CNET On Cars
It's not all about 3D laser scanners and infrared cameras. Self-driving car engineers also must decide whether it's better for a car to kill one person to save five.
Rules issued by the California DMV say the search giant's software-powered car prototypes still need physical controls during testing.
A new survey shows more than 75 percent of Americans would consider purchasing a vehicle that could drive itself.
Vast brains from Carnegie Mellon brought their self-driving car to Washington for Congress to try. Didn't they realize government ruins things?
The robo-cars can now handle sticky situations like signaling bicyclists and navigating through railway crossings and construction zones. That means, says Google, they've got a better sense of handling real-world risks.
When you have no steering wheel, sometimes your self-control is challenged. With fatal results for a cat. And others.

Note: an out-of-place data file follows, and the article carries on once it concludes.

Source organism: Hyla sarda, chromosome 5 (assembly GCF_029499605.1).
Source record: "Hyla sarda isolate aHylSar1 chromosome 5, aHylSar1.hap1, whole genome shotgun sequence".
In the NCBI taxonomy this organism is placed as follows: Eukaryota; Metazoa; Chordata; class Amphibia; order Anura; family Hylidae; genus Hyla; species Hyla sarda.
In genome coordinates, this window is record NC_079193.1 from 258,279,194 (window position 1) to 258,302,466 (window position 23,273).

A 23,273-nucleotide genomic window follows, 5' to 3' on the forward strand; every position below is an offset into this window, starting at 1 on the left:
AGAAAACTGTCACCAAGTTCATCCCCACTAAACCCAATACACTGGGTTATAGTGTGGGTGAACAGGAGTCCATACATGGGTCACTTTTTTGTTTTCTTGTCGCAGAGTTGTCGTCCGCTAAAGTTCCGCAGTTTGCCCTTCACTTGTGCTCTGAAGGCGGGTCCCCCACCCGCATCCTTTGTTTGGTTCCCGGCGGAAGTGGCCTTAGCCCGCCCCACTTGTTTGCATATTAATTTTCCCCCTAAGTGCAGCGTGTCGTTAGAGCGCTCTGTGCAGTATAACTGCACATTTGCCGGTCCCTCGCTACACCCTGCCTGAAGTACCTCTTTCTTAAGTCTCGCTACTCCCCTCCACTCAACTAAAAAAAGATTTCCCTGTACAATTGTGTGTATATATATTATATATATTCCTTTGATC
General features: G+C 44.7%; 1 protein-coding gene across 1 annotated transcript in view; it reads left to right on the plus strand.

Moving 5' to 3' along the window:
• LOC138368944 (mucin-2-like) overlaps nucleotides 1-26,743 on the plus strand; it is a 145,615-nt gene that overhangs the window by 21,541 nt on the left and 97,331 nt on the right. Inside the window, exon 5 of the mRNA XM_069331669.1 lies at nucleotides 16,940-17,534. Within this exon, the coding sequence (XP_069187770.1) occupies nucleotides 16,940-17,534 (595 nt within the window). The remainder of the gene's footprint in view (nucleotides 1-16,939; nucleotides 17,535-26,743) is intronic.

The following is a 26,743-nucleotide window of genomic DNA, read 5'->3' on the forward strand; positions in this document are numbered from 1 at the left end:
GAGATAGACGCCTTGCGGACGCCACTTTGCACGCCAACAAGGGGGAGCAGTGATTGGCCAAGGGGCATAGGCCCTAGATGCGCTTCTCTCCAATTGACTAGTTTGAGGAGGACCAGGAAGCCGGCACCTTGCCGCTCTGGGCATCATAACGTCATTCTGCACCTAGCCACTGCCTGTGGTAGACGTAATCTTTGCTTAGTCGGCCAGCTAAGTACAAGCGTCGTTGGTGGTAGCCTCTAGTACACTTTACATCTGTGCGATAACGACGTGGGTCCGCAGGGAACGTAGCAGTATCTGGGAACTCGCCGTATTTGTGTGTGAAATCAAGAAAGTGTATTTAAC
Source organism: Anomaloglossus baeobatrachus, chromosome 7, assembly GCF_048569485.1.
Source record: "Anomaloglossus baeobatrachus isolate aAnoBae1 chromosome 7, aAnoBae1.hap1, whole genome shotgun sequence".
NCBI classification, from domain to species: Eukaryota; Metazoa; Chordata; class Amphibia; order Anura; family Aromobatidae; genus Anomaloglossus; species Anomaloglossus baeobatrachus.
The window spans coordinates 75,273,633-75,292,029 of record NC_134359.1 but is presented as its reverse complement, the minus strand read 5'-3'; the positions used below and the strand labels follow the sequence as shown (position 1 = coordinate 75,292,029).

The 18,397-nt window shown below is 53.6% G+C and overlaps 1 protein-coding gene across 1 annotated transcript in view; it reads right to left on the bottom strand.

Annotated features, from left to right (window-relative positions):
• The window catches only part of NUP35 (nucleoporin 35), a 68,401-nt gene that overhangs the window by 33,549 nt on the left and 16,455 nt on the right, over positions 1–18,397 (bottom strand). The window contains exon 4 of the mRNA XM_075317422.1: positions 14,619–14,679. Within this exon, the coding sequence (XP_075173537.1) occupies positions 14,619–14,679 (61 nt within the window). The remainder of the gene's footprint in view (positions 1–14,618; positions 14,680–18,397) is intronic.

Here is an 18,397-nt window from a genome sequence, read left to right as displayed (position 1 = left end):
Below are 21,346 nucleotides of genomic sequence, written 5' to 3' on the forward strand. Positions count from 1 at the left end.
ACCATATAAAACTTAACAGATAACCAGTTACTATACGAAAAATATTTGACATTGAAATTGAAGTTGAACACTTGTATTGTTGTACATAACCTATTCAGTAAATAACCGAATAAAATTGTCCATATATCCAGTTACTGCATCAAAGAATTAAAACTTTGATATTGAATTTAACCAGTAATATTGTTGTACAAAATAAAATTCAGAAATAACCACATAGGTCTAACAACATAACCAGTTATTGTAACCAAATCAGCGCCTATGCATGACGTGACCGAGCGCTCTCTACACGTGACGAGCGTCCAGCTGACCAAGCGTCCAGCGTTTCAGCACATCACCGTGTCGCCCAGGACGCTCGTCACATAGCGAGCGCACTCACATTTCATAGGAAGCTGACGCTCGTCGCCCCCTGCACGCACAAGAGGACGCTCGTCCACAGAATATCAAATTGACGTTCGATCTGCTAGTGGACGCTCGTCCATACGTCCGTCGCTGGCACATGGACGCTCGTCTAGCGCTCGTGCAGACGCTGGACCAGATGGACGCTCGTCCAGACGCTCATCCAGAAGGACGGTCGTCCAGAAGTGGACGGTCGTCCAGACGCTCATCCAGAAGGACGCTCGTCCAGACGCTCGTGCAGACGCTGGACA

Commentary: Google is a leader in self-driving cars, but its new, steering-wheel -free model may not resonate globally.
If you don't need a driver, then you don't need a steering wheel? Google takes self-driving cars to the next level, Microsoft demos real-time language translation on Skype, and Samsung has a plan to make health-tracking wristbands more useful.
We finally get to see Google's prototype for their self-driving car, the LG G3 is announced and Samsung plans to bring its third smartwatch in less than a year. Yikes.
Another top-secret Google project is revealed: a self-driving car built from scratch. CNET's Seth Rosenblatt explains the prototype vehicle's capabilities and when we might see it on the road.